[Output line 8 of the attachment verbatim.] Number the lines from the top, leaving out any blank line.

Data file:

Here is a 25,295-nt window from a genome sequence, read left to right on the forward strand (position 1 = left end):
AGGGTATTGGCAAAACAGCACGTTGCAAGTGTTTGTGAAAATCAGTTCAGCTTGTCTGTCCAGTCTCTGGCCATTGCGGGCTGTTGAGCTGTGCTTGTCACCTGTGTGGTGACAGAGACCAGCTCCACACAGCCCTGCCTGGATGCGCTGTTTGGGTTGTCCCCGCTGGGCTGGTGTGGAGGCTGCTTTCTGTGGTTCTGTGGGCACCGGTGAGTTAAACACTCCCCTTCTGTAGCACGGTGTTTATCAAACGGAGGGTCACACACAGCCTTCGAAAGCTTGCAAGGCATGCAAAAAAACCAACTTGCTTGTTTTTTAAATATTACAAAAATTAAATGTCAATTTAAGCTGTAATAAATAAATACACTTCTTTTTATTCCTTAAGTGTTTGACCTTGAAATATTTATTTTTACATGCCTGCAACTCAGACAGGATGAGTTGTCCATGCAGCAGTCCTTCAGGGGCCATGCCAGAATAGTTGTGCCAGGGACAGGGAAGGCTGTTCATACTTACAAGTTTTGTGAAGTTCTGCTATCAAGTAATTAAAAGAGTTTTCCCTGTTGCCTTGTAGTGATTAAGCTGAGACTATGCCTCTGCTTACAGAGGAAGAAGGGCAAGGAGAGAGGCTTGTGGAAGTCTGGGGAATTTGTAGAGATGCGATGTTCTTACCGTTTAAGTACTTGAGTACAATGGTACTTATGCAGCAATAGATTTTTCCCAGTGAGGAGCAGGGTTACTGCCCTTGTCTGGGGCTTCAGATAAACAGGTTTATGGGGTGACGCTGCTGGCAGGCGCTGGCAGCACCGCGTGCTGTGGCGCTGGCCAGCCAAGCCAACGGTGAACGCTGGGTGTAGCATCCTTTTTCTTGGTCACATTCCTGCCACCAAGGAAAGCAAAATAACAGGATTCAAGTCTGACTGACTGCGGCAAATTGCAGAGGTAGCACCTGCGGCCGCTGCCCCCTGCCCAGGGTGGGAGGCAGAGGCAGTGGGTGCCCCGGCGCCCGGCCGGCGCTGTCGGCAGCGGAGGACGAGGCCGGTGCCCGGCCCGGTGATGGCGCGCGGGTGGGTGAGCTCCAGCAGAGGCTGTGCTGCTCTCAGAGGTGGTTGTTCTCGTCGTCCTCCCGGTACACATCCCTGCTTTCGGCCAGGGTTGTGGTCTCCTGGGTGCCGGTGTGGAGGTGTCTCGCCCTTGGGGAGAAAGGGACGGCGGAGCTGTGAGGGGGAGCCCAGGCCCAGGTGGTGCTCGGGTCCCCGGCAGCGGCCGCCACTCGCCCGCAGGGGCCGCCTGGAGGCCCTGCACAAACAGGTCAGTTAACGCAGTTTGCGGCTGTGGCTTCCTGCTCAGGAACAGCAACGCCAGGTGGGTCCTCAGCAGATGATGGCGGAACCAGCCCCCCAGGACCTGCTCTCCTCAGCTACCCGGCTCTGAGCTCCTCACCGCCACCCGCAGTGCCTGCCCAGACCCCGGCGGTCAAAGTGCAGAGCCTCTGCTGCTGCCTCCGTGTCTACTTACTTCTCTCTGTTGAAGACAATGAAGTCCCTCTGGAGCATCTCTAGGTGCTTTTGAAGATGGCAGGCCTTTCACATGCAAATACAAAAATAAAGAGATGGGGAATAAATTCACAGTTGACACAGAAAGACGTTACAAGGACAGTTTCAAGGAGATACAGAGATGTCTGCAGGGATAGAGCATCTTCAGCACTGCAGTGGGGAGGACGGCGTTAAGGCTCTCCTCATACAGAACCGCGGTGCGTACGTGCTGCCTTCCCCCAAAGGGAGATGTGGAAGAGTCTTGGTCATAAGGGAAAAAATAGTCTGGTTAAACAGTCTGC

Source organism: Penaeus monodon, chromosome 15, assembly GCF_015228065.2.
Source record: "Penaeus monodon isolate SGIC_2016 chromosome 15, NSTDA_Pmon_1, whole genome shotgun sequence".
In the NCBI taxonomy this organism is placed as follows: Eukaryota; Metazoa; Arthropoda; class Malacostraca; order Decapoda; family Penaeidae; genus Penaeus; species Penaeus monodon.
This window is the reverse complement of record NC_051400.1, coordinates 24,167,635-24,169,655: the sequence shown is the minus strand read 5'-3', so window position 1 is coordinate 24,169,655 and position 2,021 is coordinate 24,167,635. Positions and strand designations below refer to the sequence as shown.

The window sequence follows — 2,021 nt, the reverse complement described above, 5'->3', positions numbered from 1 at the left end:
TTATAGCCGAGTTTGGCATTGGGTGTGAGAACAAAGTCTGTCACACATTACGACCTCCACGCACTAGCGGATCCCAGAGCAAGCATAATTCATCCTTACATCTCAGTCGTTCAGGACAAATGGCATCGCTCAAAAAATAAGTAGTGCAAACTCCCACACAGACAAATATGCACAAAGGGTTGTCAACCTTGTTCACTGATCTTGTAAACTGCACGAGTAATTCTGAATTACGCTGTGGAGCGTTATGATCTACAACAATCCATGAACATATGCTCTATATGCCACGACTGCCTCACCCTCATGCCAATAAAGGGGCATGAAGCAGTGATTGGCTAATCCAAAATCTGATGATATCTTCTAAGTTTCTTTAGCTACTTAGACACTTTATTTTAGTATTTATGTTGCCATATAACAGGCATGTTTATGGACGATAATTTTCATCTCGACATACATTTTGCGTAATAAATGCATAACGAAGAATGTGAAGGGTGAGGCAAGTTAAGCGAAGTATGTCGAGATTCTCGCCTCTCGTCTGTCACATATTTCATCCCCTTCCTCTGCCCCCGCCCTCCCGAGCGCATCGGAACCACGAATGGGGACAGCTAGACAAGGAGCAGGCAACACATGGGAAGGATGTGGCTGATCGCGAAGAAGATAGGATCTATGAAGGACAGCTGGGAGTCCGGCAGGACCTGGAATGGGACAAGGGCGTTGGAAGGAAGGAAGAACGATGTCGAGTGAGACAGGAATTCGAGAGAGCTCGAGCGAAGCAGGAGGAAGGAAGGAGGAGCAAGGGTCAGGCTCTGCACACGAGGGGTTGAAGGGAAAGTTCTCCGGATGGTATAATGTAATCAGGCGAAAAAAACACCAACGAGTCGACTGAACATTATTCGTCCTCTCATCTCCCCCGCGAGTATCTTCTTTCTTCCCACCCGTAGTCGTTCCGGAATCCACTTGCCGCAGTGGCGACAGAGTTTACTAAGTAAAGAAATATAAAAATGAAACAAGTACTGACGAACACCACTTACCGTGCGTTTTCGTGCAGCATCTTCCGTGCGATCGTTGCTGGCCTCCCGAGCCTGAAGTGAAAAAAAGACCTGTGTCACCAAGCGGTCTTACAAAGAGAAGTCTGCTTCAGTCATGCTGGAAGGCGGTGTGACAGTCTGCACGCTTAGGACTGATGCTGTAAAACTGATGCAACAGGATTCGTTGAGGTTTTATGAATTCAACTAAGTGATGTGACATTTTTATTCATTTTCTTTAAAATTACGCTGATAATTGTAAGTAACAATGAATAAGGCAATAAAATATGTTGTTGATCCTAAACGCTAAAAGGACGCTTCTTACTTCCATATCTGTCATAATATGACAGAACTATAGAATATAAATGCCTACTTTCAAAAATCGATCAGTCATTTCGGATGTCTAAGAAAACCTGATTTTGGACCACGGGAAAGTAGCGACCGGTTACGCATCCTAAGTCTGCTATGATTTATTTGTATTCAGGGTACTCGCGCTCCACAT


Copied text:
TTATAGCCGAGTTTGGCATTGGGTGTGAGAACAAAGTCTGTCACACATTACGACCTCCACGCACTAGCGGATCCCAGAGCAAGCATAATTCATCCTTACATCTCAGTCGTTCAGGACAAATGGCATCGCTCAAAAAATAAGTAGTGCAAACTCCCACACAGACAAATATGCACAAAGGGTTGTCAACCTTGTTCACTGATCTTGTAAACTGCACGAGTAATTCTGAATTACGCTGTGGAGCGTTATGATCTACAACAATCCATGAACATATGCTCTATATGCCACGACTGCCTCACCCTCATGCCAATAAAGGGGCATGAAGCAGTGATTGGCTAATCCAAAATCTGATGATATCTTCTAAGTTTCTTTAGCTACTTAGACACTTTATTTTAGTATTTATGTTGCCATATAACAGGCATGTTTATGGACGATAATTTTCATCTCGACATACATTTTGCGTAATAAATGCATAACGAAGAATGTGAAGGGTGAGGCAAGTTAAGCGAAGTATGTCGAGATTCTCGCCTCTCGTCTGTCACATATTTCATCCCCTTCCTCTGCCCCCGCCCTCCCGAGCGCATCGGAACCACGAATGGGGACAGCTAGACAAGGAGCAGGCAACACATGGGAAGGATGTGGCTGATCGCGAAGAAGATAGGATCTATGAAGGACAGCTGGGAGTCCGGCAGGACCTGGAATGGGACAAGGGCGTTGGAAGGAAGGAAGAACGATGTCGAGTGAGACAGGAATTCGAGAGAGCTCGAGCGAAGCAGGAGGAAGGAAGGAGGAGCAAGGGTCAGGCTCTGCACACGAGGGGTTGAAGGGAAAGTTCTCCGGATGGTATAATGTAATCAGGCGAAAAAAACACCAACGAGTCGACTGAACATTATTCGTCCTCTCATCTCCCCCGCGAGTATCTTCTTTCTTCCCACCCGTAGTCGTTCCGGAATCCACTTGCCGCAGTGGCGACAGAGTTTACTAAGTAAAGAAATATAAAAATGAAACAAGTACTGACGAACACCACTTACCGTGCGTTTTCGTGCAGCATCTTCCGTGCGATCGTTGCTGGCCTCCCGAGCCTGAAGTGAAAAAAAGACCTGTGTCACCAAGCGGTCTTACAAAGAGAAGTCTGCTTCAGTCATGCTGGAAGGCGGTGTGACAGTCTGCACGCTTAGGACTGATGCTGTAAAACTGATGCAACAGGATTCGTTGAGGTTTTATGAATTCAACTAAGTGATGTGACATTTTTATTCATTTTCTTTAAAATTACGCTGATAATTGTAAGTAACAATGAATAAGGCAATAAAATATGTTGTTGATCCTAAACGCTAAAAGGACGCTTCTTACTTCCATATCTGTCATAATATGACAGAACTATAGAATATAAATGCCTACTTTCAAAAATCGATCAGTCATTTCGGATGTCTAAGAAAACCTGATTTTGGACCACGGGAAAGTAGCGACCGGTTACGCATCCTAAGTCTGCTATGATTTATTTGTATTCAGGGTACTCGCGCTCCACAT